Free Concussion Awareness Clinic
Suffering a severe concussion can be a career ender for many athletes. Just ask my dad, who suffered a few concussions in his days playing college football. After the last one, a monstrous hit in the back of the endzone, the team doctor had to practically chase him off the field when my dad showed up for practice the next day, declaring that another concussion might kill him. Dad’s college football days ended right there.
Career-ending concussions can happen in any sport. Jamie Higa was a basketball player at Kalani High School and Chaminade University.
“She’s a former college student-athlete who can no longer continue playing basketball because of multiple concussions,” says Ross Oshiro, who will head up a Concussion Awareness Clinic at the University of Hawaii. “You have to listen to your body because it can have long-term impacts.”
Higa will tell her story as one of the guest speakers at the clinic. Other speakers include Dr. Jennifer King of Kapiolani Orthopedics, and Dr. Benjamin Chun from Kaiser Permanente, plus Oshiro, who serves as the Department of Education Athletic Health Care Coordinator. DOE, UH and Hawaii Athletic Trainers Association are sponsoring the free event that will be held Thursday from 6 to 9 p.m. at the UH-Manoa Athletic Complex Room 242 (across from Stan Sheriff Center).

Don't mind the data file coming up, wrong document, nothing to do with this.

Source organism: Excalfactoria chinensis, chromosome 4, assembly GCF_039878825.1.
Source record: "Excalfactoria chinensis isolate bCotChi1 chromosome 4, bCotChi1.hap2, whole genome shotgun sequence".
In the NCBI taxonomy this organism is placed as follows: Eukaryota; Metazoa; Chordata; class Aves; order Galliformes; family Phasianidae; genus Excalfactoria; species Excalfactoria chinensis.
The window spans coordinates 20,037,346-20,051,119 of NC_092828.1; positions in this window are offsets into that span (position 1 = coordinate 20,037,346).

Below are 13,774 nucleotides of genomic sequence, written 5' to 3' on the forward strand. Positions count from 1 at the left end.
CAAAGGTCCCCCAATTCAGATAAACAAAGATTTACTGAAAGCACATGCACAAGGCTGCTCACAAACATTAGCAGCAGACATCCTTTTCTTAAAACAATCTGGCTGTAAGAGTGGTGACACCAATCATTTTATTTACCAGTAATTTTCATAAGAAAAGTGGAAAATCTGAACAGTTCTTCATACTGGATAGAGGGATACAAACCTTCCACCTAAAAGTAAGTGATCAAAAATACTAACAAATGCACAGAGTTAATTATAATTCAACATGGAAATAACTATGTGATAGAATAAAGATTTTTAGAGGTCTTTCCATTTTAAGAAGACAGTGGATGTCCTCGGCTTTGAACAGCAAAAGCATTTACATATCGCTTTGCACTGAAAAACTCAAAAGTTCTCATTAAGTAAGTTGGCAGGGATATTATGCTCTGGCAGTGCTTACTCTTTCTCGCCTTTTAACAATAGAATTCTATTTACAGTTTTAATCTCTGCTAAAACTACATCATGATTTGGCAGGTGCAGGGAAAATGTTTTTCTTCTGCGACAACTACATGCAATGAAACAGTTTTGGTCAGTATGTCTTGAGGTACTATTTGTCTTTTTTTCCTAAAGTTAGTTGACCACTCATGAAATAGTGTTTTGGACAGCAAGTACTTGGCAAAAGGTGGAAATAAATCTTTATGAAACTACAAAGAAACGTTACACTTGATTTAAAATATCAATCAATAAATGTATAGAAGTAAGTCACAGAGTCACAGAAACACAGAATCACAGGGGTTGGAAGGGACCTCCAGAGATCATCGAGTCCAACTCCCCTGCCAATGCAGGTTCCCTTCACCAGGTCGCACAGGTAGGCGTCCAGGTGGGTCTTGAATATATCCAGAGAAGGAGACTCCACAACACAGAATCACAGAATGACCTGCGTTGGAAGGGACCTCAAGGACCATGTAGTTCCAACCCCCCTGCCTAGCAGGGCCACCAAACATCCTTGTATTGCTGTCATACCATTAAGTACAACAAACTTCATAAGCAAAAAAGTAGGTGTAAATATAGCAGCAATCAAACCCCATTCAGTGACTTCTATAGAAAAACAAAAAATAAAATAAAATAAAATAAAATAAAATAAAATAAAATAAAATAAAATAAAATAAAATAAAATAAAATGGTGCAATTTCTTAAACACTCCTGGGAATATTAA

“This is an important time of year, especially with football starting,” Oshiro says. “We want to get the information out to parents, athletes, coaches, schools and youth sports organizations. It’s important that people understand that trainers will follow a process when a concussion is possible, so it reduces the chances of a second concussion. We also want to educate everyone, especially parents, to know the signs of a concussion.”
Oshiro notes that sometimes athletes have been concussed but don’t know it.
“Signs include a headache, nausea, blurred vision, dis-orientation, balance issues, and they often cannot remember events before and after the hit,” Oshiro says. “The most subtle sign is a simple headache. The brain is trying to work, but it cannot.”
Hawaii has been pretty lucky, Oshiro says, that the state has not seen what he calls “a bad situation. The Mainland has had some deaths and very bad injuries,” he says.
Oshiro, a former baseball player at Saint Louis in the late ’70s, got into working as an athletic trainer after going to college at New Mexico and then getting his master’s degree at UH. For the past 10 years, he’s also helped run Hawaii Optimum Performance, which focuses on making healthy athletes better and helping injured athletes rehabilitate. For the past seven years, he’s been the coordinator who oversees public school athletic trainers.
Athletic trainers on site are young athletes’ first defense in the event of a concussion, but building awareness for all the other people involved in the sport is key.
“Knowing the signs is so important,” Oshiro says.
For more information on how you can attend the Concussion Awareness Clinic at UH, go to doe.k12.hi.us/healthsafety/co ncussions or email firstname.lastname@example.org. Or call Ross Oshiro at 203-5515.